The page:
March 11, 2008

Camerata Nordica Dialogues Through Music

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A real delight for those who came to Bailey Hall last Friday night despite Ithaca’s inclement weather, Camerata Nordica performed a dazzling program of chamber works. Their communicative playing was especially evident since as a camerata, they performed without a conductor, standing and swaying or madly sawing as each piece required. Their composed faces belied the enormous energy each player gave off as he or she exchanged expressive looks and even more meaningful sounds in what resembled a conversation of ideas, as interpreted through music.
Camerata Nordica’s virtuosity and versatility were both exemplified in the first piece by Sibelius, “Romance in C Major.” It was memorable for its galloping cellos which underscored a slightly ominous theme, a theme whose mood was intensified by these subtle but persistent notes of unease. Constantly, the energy of the phrases dwindled out into the quiet scratchings of the first violinist, a man of incredible ability. But what most impressed me was how synchronized the players were, even without a conductor. Clearly their intense practicing, combined with their mastery of communicating with each other musically, allowed them to effortlessly do something as seemingly simple but actually quite difficult as successfully pluck a string simultaneously. The piece itself was not what one might expect when one hears “romance.” In fact, several portions approached the sense of alienation and despair more typical of modern music, as exemplified in the next piece played, “Concerto for String Orchestra, No. 1” by the Swedish composer Allan Pettersson.
Pettersson’s concerto had the feel of a something innocent or innocuous that had been corrupted into an instrument of death and destruction. From the very beginning — if it could be called a beginning — the camerata plunged into an intense cycle of discordant, irritating sounds that didn’t join so much as clash. There were great dynamic contrasts, as the first violins might shout a theme at the seconds who would echo it back, eerily altered. But the conversation was quite different in this piece than in the others since the groups of instruments, and even the individuals, constantly repeated themselves in different tones, sometimes exuberantly, at others despondently or meekly. Despite these efforts, however, it didn’t seem like the musical ideas were communicating very well; repetitious patterns followed each other, never reaching any resolution. But this very modern sound, masterfully rendered by the camerata in all its intensity, eventually dulled the hearing as each new frightful outcry stifled the urgency of the others. It was this very modern idea of overwhelming but ignored despair that distinguished this piece from the others.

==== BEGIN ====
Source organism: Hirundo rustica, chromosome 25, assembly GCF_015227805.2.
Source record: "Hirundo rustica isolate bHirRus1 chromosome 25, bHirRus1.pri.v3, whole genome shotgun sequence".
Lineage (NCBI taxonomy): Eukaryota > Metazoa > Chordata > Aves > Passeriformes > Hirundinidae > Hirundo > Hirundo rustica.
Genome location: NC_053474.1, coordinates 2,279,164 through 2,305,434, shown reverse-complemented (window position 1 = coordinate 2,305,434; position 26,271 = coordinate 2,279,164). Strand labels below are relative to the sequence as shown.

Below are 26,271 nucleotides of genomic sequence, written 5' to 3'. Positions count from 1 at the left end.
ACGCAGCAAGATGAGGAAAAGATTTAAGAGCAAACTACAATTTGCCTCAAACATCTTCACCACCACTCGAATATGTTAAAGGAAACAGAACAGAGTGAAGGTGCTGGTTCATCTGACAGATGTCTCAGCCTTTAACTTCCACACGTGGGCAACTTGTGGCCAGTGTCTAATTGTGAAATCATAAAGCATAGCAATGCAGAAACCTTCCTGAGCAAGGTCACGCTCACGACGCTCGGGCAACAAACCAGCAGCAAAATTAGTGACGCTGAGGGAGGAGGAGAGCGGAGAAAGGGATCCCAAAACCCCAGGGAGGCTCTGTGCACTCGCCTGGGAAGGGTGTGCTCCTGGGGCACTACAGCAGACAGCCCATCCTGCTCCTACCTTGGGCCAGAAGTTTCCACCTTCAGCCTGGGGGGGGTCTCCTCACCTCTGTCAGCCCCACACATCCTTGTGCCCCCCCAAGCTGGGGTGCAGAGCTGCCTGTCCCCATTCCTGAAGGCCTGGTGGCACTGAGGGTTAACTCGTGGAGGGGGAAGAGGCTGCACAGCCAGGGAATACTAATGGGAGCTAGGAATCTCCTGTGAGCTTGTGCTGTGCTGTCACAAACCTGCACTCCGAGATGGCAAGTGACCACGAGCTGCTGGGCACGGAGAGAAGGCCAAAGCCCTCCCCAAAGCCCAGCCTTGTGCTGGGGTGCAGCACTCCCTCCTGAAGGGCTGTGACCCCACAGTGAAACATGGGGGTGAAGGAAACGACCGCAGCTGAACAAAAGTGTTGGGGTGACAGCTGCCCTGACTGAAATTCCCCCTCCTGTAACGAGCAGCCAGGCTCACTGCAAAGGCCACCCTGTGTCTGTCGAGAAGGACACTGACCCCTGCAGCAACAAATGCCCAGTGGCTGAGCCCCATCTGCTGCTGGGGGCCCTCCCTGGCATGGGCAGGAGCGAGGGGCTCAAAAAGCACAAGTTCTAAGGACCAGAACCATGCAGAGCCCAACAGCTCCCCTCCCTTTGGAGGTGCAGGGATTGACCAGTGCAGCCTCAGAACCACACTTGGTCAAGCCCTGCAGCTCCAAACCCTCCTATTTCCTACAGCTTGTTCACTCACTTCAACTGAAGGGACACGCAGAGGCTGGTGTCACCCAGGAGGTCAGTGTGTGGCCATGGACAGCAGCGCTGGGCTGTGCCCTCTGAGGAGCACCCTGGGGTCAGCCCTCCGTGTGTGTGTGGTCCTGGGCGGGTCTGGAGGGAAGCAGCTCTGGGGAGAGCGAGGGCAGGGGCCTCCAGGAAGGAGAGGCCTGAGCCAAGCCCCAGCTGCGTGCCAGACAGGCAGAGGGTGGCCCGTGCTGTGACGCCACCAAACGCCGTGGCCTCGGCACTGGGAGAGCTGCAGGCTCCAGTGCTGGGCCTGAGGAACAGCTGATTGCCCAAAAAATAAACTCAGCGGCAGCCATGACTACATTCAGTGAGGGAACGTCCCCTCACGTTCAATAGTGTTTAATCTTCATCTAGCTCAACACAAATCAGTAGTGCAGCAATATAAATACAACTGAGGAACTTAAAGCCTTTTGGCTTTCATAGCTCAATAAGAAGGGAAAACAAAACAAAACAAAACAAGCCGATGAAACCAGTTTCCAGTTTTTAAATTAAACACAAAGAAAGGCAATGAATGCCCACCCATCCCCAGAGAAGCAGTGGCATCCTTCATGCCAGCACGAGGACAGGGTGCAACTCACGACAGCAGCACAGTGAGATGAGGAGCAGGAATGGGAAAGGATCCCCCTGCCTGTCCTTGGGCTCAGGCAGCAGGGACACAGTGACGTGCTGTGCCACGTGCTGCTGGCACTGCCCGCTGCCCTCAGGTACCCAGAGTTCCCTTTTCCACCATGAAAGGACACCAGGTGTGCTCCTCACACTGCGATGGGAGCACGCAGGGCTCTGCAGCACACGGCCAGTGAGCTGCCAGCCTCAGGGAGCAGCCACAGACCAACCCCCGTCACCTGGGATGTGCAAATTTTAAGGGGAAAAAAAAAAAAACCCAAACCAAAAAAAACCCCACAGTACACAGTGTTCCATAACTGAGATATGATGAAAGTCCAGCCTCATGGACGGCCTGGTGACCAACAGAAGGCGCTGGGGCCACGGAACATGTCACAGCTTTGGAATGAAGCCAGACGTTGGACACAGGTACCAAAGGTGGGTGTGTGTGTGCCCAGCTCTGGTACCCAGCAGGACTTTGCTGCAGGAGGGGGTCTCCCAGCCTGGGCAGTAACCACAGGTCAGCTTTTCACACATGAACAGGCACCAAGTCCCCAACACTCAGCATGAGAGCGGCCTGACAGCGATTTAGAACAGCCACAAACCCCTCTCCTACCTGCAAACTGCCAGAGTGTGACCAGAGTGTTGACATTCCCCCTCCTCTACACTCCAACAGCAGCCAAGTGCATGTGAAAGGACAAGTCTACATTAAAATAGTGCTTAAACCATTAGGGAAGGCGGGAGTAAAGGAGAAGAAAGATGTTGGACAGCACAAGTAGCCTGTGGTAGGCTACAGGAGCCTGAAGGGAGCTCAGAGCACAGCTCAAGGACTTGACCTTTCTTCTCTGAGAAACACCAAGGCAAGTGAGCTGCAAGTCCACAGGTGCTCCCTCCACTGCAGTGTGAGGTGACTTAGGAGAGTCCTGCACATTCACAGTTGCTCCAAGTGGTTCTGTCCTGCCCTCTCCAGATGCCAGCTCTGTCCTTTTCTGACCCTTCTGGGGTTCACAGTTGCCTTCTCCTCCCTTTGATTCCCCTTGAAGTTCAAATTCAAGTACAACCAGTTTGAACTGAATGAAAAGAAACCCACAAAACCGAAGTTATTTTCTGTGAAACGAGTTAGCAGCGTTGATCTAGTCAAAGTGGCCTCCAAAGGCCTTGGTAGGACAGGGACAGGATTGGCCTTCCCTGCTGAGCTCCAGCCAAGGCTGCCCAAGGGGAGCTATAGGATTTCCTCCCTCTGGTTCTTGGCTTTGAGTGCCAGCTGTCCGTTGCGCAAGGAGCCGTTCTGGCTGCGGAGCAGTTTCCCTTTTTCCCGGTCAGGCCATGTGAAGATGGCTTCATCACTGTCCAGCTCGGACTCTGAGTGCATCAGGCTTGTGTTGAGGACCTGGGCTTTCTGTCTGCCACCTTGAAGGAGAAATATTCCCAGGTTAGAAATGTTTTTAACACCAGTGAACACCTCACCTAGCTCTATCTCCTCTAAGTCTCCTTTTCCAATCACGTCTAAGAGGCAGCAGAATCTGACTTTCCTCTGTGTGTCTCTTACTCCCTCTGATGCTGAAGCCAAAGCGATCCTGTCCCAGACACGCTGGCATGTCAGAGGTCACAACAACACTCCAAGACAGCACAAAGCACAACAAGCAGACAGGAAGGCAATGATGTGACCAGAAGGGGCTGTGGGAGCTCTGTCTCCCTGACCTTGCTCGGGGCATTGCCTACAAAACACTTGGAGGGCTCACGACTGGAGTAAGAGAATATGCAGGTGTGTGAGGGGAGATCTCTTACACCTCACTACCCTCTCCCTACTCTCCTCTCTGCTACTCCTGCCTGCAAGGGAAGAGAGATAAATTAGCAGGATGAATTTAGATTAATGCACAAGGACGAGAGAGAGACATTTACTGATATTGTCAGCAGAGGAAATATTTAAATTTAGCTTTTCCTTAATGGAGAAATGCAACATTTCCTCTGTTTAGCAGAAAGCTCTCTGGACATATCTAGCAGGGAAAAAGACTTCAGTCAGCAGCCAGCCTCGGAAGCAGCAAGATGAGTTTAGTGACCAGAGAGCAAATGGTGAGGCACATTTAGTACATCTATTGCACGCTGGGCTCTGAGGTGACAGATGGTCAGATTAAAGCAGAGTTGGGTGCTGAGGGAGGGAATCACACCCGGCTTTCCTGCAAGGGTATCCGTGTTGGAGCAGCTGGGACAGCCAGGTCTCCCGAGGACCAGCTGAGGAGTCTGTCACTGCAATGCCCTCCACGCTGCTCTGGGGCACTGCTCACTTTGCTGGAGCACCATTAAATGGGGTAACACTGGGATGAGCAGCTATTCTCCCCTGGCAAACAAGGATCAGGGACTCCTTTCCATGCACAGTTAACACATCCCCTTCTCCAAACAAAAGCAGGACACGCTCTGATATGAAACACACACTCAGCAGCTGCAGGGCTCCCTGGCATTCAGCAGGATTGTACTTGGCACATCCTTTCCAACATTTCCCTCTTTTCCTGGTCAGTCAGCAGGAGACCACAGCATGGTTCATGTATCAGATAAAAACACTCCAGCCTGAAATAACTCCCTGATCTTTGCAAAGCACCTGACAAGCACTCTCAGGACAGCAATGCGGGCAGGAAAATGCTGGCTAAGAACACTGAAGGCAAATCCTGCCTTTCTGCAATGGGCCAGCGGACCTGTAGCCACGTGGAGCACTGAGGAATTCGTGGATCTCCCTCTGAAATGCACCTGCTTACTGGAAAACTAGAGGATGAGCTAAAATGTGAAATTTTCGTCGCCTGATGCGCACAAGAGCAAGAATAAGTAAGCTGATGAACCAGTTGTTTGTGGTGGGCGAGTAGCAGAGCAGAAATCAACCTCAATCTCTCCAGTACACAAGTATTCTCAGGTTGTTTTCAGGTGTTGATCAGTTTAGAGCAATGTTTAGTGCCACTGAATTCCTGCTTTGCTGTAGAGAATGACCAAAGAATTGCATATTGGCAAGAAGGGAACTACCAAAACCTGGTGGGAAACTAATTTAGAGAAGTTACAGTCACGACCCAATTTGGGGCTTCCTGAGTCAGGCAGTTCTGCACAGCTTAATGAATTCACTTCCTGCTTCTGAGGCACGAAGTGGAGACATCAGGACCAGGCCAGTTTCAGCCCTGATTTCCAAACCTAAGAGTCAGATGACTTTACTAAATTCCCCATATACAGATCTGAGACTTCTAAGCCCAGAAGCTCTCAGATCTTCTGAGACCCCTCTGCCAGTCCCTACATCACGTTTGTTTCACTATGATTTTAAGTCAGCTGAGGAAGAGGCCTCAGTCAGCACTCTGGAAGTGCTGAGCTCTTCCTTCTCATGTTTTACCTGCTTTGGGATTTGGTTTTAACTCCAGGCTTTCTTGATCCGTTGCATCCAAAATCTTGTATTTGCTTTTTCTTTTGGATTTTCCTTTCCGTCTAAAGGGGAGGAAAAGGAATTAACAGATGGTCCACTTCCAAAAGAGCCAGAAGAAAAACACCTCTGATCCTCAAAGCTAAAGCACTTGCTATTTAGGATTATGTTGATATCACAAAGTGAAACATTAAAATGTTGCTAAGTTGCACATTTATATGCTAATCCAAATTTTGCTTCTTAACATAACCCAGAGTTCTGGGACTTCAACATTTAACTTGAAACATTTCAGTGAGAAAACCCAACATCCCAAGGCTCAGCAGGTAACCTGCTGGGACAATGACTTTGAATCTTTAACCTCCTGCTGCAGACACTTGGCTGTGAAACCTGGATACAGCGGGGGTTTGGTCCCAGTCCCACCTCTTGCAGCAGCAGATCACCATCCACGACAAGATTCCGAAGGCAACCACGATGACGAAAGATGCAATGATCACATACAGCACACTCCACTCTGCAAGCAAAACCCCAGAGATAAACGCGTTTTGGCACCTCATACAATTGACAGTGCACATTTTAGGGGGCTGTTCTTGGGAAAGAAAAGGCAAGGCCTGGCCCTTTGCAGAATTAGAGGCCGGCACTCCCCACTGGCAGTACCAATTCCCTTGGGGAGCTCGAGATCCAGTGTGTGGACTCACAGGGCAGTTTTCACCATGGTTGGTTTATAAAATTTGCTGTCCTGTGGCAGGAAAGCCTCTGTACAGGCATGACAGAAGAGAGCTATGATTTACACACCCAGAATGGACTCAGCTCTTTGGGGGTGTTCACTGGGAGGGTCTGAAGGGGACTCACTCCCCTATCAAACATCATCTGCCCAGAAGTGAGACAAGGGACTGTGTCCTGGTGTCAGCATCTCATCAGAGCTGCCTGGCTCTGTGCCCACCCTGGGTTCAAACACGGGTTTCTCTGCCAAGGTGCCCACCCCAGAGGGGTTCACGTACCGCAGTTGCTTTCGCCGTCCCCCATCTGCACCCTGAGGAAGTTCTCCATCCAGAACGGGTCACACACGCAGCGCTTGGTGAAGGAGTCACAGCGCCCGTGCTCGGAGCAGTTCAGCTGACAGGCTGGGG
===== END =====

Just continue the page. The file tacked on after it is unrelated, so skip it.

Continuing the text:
Certainly the work by Tchaikovsky, “Serenade for Strings in C Major,” did not exhibit this sense of alienation, though the composer was no stranger to violent emotion. This was clear from the very first movement, which is filled with longing. Soon though, this longing and discontent gave way to the widely heard (and therefore hard to truly hear) waltz. Although the piece, when (usually) played alone, suggests a joyful tone, in the context of the serenade it was marked with a tinge of melancholy. The most impressive movement, however, is the third, “Elegie.” In it, one discovers swelling dynamics, unfinished phrases and overwhelming sounds, which further develop the state of emotional turmoil. That the same group of musicians can play such a movement so evocatively and follow it with a finale of so much energy that the sounds skip over each other even if the players don’t is clear evidence of the greatness and versatility of the orchestra.
By the end of the performance, this extraordinarily talented group of Scandinavians had all the audience members on their feet clapping for an encore, a request they fulfilled with their usual genius.